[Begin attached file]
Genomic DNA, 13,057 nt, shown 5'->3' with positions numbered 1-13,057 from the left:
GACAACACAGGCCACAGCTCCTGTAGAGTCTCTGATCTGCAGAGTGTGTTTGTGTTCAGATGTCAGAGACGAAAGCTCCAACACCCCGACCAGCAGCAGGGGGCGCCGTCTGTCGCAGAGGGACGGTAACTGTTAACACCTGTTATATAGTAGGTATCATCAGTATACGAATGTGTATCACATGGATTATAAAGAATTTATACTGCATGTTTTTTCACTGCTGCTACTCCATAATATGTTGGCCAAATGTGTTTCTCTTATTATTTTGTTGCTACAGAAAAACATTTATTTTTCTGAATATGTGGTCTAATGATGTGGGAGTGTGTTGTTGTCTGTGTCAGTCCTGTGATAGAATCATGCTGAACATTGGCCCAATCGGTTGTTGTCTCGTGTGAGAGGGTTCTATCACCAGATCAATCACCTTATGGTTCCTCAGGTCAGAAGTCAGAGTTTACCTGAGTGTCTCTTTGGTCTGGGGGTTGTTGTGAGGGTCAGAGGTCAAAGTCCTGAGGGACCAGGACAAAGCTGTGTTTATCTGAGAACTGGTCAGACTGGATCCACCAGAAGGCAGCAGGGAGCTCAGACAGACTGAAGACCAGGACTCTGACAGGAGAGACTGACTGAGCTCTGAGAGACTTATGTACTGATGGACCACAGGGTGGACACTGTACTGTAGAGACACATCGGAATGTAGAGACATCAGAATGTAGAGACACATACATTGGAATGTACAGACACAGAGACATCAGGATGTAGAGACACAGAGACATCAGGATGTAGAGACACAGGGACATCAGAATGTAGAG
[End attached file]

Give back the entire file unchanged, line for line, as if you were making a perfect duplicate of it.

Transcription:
Genomic DNA, 13,057 nt, shown 5'->3' with positions numbered 1-13,057 from the left:
GACAACACAGGCCACAGCTCCTGTAGAGTCTCTGATCTGCAGAGTGTGTTTGTGTTCAGATGTCAGAGACGAAAGCTCCAACACCCCGACCAGCAGCAGGGGGCGCCGTCTGTCGCAGAGGGACGGTAACTGTTAACACCTGTTATATAGTAGGTATCATCAGTATACGAATGTGTATCACATGGATTATAAAGAATTTATACTGCATGTTTTTTCACTGCTGCTACTCCATAATATGTTGGCCAAATGTGTTTCTCTTATTATTTTGTTGCTACAGAAAAACATTTATTTTTCTGAATATGTGGTCTAATGATGTGGGAGTGTGTTGTTGTCTGTGTCAGTCCTGTGATAGAATCATGCTGAACATTGGCCCAATCGGTTGTTGTCTCGTGTGAGAGGGTTCTATCACCAGATCAATCACCTTATGGTTCCTCAGGTCAGAAGTCAGAGTTTACCTGAGTGTCTCTTTGGTCTGGGGGTTGTTGTGAGGGTCAGAGGTCAAAGTCCTGAGGGACCAGGACAAAGCTGTGTTTATCTGAGAACTGGTCAGACTGGATCCACCAGAAGGCAGCAGGGAGCTCAGACAGACTGAAGACCAGGACTCTGACAGGAGAGACTGACTGAGCTCTGAGAGACTTATGTACTGATGGACCACAGGGTGGACACTGTACTGTAGAGACACATCGGAATGTAGAGACATCAGAATGTAGAGACACATACATTGGAATGTACAGACACAGAGACATCAGGATGTAGAGACACAGAGACATCAGGATGTAGAGACACAGGGACATCAGAATGTAGAG